What is the Roman Missal?
The Roman Missal is (mostly) the big red book that the priest uses at the altar and at his chair when celebrating Mass. I say “mostly” because the Lectionary (which contains the readings) and the liturgical books containing the rites for the various sacraments, are also part of the Roman Missal.
After the Second Vatican Council’s liturgical revisions, the huge amount of Sacred Scripture included in the yearly cycle of readings could not possibly fit in one book. So, there is one big, red book and several other smaller books that deacons, priests, and bishops need to navigate.
The Roman Missal contains all the words needed for the priest or bishop to offer Mass. Contained in between the words to say are also the things to do (the rubrics – so called because they are ruby red). There is an adage that a priest is to “say the black, do the red.” Rightly so!
Hand Missal for the Laity
Ever since the laity were able to read, generally, there have been handheld versions of the Missal for the lay people to pray along as the Mass progresses. Certain Missals today, like the St. Joseph’s Sunday Missal come out each year with the specific dates and readings for every Sunday and Solemnity that year. There are also Daily Roman Missals available for the laity which contain everything for the weekday Masses, including the two-year cycle of readings.
The readings at Mass are proclaimed and most of the prayers are audible; so, a hand Missal is not necessary. However, they are helpful for following along. By reading the words of the Mass or the readings being proclaimed, it can be a great help to focus one’s mind and heart on the Holy Mass by using a handheld Missal.
How to Use the Handheld Sunday Missal
For purposes of demonstration, I will be walking us through how to use the St. Joseph’s Sunday Missal because of its ubiquity and popularity. Once you have yours in hand, feel free to follow along.
On the very first page (a red color) is the Mass Calendar for the given year with the corresponding page numbers. A few pages later, there is a helpful outline of the Mass, just after the Preface, entitled “The Order of Mass Titles.” It would be good to familiarize yourself with the flow and names of things before jumping in!
For any given Sunday or Solemnity there are three main things to mark: 1) the Order of Mass, 2) the “Today’s Mass”, and 3) the Eucharistic Prayer.
The Order of Mass
The first page to mark is the “Order of Mass” which is the page after the “Order of Mass Titles.” This section walks you through the Mass from start to finish. Along the way, it will alert you of the choices that a priest can make. For example, after the Sign of the Cross, you can see that the priest has three options (A, B, or C) for the greeting. There are also a few options for the Penitential Act on the following pages.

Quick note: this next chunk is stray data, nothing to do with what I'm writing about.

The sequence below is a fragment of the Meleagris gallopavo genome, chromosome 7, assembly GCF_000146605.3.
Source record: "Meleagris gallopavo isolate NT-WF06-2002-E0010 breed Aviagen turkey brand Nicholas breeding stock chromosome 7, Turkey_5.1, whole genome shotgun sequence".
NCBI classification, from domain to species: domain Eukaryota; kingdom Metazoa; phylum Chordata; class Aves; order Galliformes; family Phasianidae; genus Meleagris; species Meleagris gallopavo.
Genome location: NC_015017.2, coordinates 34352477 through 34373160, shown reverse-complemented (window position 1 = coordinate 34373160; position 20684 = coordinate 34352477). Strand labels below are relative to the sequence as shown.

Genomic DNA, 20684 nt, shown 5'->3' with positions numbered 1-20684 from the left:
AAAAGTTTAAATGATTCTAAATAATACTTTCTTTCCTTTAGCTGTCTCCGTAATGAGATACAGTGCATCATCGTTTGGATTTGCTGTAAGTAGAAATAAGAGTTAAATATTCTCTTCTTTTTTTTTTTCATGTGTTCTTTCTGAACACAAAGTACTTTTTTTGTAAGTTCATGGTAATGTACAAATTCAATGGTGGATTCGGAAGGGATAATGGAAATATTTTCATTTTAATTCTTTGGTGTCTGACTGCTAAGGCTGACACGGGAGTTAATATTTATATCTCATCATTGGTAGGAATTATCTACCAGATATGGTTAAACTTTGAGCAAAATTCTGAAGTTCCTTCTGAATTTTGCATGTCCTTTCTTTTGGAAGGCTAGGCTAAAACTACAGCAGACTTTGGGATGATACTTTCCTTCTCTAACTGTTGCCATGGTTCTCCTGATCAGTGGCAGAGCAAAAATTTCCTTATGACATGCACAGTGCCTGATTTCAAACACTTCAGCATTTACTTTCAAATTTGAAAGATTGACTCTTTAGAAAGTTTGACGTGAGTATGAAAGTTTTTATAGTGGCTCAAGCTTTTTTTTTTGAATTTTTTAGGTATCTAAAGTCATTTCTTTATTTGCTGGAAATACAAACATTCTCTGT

After the Gloria, you will come to the first red block with white lettering telling you where to turn next. Once the Gloria is finished (outside of Advent and Lent), you will turn to “Today’s Mass” for the Collect and Readings.
For sake of demonstration, I will be using the very first Mass in the Missal, which is the First Sunday of Advent. On the page for the 1st Sunday of Advent, there is the Entrance Antiphon (a chant which is in the Missal which can sometimes be replaced by another chant or hymn) and then the Collect. The Collect is the prayer to which the “Order of Mass” section had referred you to “Today’s Mass.”
Next, you will see the First Reading, the Responsorial Psalm, the Second Reading, the Alleluia, and the Gospel. The “Prayer Over the Offerings” will come soon, but this is why you need to keep “Today’s Mass” marked with bookmark. Now, it is time to flip back to the “Order of Mass.”
After the Homily, flip back to the “Order of Mass” section of the Missal for the recitation of the Creed. After the Creed (and the Universal Prayer) begins the Liturgy of the Eucharist. During a Sunday Mass, if there is music, you will likely not be able to hear the prayers of the priest that begin “Blessed are you, Lord God of all creation…”
Next comes the “Invitation to Prayer” where the priest commands the people to pray, and we respond to the priest. For the “Prayer Over the Offerings” it is time to flip back to the marked page under “Today’s Mass.” Do not lose your place in the “Order of Mass” section though!
On the next page of the “Order of Mass” is a very important page that has the header “Eucharistic Prayer”, then the “Preface Dialogue”, “Preface,” and so forth. Some of the Masses of the Day have a specific Preface. These can be found on the table on these two pages. Until you are comfortable with the Missal, just listen to the Preface (unless you have it marked before Mass).
What will be very helpful to us for following along is the table (encircled in a red box) called “Eucharistic Prayer … Choice of ten.” This section has the ten options for the Eucharistic Prayer. You will know which page to turn to (in the table on the right hand side) by listening to the first words of the Eucharistic Prayer form the priest (listed in this table). The most common options are numbers 2 or 3. Fun fact: the oldest Eucharistic Prayer at Mass goes back to St. Peter and is the first option, usually called the First Eucharistic Prayer or “Roman Canon.”
From there, just follow the promptings written into the text in red ink. All the Eucharistic Prayers will end directing us to the “The Communion Rite” which starts with the Lord’s Prayer. After distribution of Holy Communion, the “Prayer After Communion” is in “Today’s Mass.”
So, there is a lot of flipping around, but you will get the hang of it with practice! Do not give up!